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Tools for plaster and lath.

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  • FyredUp
    replied
    Originally posted by Chenzo View Post
    I know that routine....
    Weren't YOU in charge of the last T-shirt order?

    Leave a comment:


  • Chenzo
    replied
    Originally posted by conrad427 View Post
    Although the last time they decided to buy new t shirts, it took a year to decide on a color.
    I know that routine....

    Leave a comment:


  • conrad427
    replied
    Good point, might be able to sell the idea to the dept.

    Although the last time they decided to buy new t shirts, it took a year to decide on a color.

    Leave a comment:


  • Chenzo
    replied
    Originally posted by conrad427 View Post
    Thanks for the response guys. I like the look of the Boston tool. I am not a tool junkie, just did not get much out of the Pike in this situation. Might not be needed enough to justify buying a tool.

    Like I said, might not be needed enough to warrant an outlay of cash. But heck, they are not too expensive.
    For the relatively low price of hand tools, I wouldn't limit yourself to only carrying one type of hook. The POC FD (small budget) that both Fyred and I are on have a myriad of hooks (Standard Pike in various lengths,, Boston Rakes in various lengths, NY Roof hooks in various lengths, a few LA Rubbish Hooks, a San Francisco hook, and possibly a couple I've missed), not because any of us are tool junkies, but because it offers options and versatility for the multitude of different situations we could find ourselves in.

    Leave a comment:


  • conrad427
    replied
    Thanks for the response guys. I like the look of the Boston tool. I am not a tool junkie, just did not get much out of the Pike in this situation. Might not be needed enough to justify buying a tool.

    I guess I understand what you are saying CaptnJak.

    My only problem at this fire was the fire resistant board that was an inch above the lathe. I could not get the hook above the lathe to pull it down. Looking for something that had a right angle in it to get underneath the lathe to pull it down. Wore myself out just bashing the dang stuff until I could get under it.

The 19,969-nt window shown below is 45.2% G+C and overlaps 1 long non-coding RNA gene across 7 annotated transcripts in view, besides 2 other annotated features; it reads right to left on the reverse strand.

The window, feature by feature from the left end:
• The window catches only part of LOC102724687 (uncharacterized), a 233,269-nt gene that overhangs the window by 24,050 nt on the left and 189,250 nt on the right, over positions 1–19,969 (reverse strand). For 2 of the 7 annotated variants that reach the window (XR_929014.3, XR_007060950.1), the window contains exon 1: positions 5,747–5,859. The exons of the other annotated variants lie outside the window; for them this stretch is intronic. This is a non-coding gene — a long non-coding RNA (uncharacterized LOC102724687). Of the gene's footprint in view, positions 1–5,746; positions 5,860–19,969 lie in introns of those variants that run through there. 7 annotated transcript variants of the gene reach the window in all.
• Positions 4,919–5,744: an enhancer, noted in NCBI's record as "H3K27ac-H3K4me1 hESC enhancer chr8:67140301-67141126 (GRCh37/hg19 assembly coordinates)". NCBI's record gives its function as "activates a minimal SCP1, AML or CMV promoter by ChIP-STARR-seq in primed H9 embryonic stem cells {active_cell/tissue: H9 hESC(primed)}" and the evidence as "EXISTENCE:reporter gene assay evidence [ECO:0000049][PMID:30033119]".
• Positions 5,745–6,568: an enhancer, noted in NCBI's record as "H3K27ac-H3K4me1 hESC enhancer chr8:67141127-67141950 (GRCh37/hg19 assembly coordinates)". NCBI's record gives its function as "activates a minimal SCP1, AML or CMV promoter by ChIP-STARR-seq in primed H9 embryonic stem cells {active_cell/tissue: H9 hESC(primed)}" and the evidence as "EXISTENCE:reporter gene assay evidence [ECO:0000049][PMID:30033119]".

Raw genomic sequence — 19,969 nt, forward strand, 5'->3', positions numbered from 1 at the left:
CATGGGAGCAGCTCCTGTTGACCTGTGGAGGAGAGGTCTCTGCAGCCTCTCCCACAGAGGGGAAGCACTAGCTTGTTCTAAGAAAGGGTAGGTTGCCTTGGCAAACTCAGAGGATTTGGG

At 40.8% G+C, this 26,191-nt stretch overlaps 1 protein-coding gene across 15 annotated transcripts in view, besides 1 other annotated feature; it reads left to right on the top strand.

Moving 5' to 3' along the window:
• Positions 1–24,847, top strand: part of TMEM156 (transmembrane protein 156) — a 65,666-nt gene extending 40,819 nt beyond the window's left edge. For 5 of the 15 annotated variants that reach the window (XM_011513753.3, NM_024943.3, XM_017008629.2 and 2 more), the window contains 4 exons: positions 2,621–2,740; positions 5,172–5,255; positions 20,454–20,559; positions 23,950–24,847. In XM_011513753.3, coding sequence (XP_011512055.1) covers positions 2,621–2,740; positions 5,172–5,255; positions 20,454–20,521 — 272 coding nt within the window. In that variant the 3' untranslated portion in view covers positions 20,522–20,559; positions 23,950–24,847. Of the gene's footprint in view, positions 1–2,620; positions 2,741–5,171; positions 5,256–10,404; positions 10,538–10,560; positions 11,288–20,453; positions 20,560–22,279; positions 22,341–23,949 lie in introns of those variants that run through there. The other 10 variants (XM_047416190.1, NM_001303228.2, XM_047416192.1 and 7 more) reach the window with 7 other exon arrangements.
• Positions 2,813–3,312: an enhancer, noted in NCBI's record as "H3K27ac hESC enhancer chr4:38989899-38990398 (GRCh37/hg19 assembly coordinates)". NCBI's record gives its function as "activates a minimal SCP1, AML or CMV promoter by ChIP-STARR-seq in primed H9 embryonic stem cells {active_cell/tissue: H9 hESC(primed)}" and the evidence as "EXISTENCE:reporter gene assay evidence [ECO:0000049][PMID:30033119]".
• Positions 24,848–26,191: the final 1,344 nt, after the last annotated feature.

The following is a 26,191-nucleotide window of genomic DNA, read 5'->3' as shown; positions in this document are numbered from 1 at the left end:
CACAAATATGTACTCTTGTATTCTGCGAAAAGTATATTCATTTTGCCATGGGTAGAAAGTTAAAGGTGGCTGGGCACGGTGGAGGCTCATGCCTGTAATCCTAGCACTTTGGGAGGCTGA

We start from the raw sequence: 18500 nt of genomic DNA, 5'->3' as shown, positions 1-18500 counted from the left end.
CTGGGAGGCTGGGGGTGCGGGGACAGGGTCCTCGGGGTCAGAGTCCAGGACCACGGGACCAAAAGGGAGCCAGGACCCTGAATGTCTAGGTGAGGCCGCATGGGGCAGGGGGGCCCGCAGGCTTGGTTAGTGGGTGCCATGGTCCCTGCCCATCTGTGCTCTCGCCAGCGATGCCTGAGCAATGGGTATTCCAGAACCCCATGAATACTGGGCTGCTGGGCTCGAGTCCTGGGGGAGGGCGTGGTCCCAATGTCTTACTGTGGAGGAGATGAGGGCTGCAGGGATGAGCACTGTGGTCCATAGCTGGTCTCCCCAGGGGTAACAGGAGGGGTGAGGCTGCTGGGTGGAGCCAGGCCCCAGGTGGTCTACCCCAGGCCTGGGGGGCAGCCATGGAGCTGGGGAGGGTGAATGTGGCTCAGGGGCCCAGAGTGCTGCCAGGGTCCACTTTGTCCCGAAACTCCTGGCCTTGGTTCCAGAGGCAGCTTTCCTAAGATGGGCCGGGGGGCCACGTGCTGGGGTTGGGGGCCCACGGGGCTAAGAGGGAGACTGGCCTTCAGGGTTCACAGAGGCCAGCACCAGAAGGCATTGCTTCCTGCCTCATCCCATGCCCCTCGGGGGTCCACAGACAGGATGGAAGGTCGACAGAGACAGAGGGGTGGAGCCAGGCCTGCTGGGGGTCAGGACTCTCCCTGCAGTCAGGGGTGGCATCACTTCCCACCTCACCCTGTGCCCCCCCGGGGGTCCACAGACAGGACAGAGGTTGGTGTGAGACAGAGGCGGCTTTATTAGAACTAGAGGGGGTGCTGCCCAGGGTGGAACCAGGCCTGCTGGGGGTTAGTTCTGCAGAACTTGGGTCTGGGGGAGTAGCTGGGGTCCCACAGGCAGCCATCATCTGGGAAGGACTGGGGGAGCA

Like I said, might not be needed enough to warrant an outlay of cash. But heck, they are not too expensive.

    I am going to buy my own Rouge Hoe, a pulaski is too damn short.

    Leave a comment:


  • RFDACM02
    replied
    We carry both the NYC hooks and Boston rakes and for lathe and plaster the Rake is easier.

    Leave a comment:


  • captnjak
    replied
    The Boston Rake does appear to be the best tool for wood lath and plaster due to it's simple design and the length of the tip.

    The LA Trash Hook does not look like it would be effective on wood lath and plaster ceilings. Also lower portions of walls. It seems to me the angle of approach would be awkward. It does appear to be a good sheetrock hook.

    Best tactic is to rotate hook so head is parallel with wood lath and plunge it through next to stud. Then rotate so tip is at right angle to lath and pull. Keep working your way down wall or across ceiling without stopping until end of bay. Use short controlled strokes.

    The inability to easily plunge through wall or ceiling is what makes the trash hook look awkward to me for wood lath and plaster.

    Metal lath is another story. I think we should just go to power saws.

    Full disclosure. I've never used a Boston Rake or LA Trash Hook on wood lath and plaster. Just going by the look of the tool vs method we use.

    Leave a comment:


  • FyredUp
    replied
    Originally posted by FWDbuff View Post
    Use a BOSTON RAKE one time on plaster and lathe and you'll never, ever use anything else.

    (and as much as I hate to admit something from the left coast works....An LA Trash Hook is a close second.)
    I was hoping someone would mention the Boston Rake. It is amazing. I like the LA trash hook for drywall too. It takes big chunks all at once.

    Leave a comment:


  • FWDbuff
    replied
    Use a BOSTON RAKE one time on plaster and lathe and you'll never, ever use anything else.

    (and as much as I hate to admit something from the left coast works....An LA Trash Hook is a close second.)

    Leave a comment:


  • slackjawedyokel
    replied
    If you are talking wood lathe/plaster -I have found two guys with new York hooks, working side by side, be sure to "lever the hook against the stud. Work top down. Now the metal lathe - tough -best I have found is chopping it in small sections with a flat head axe then pulling it with a New York hook.

    Leave a comment:


  • conrad427
    started a topic Tools for plaster and lath.

    Tools for plaster and lath.

    Spent most of the afternoon pulling ceilings and busting walls in a 100 year plus two story wood frame today. Chimney fire.

    Saved the old bugger, but anyway, is there something different for working with this stuff?

    Had a flat head, halligan and a pike pole. Worked well, but was thinking there must be something different for such things.

    Around the big brick chimney was a lot of cement board? underneath the lath only an inch or two underneath. It was a bugger getting that pulled down on the tall ceilings. When I could get underneath the lath it was easy as always with the pike pole, just could not get under it most of the time.

    Is there some other tools you guys like to use for this stuff.

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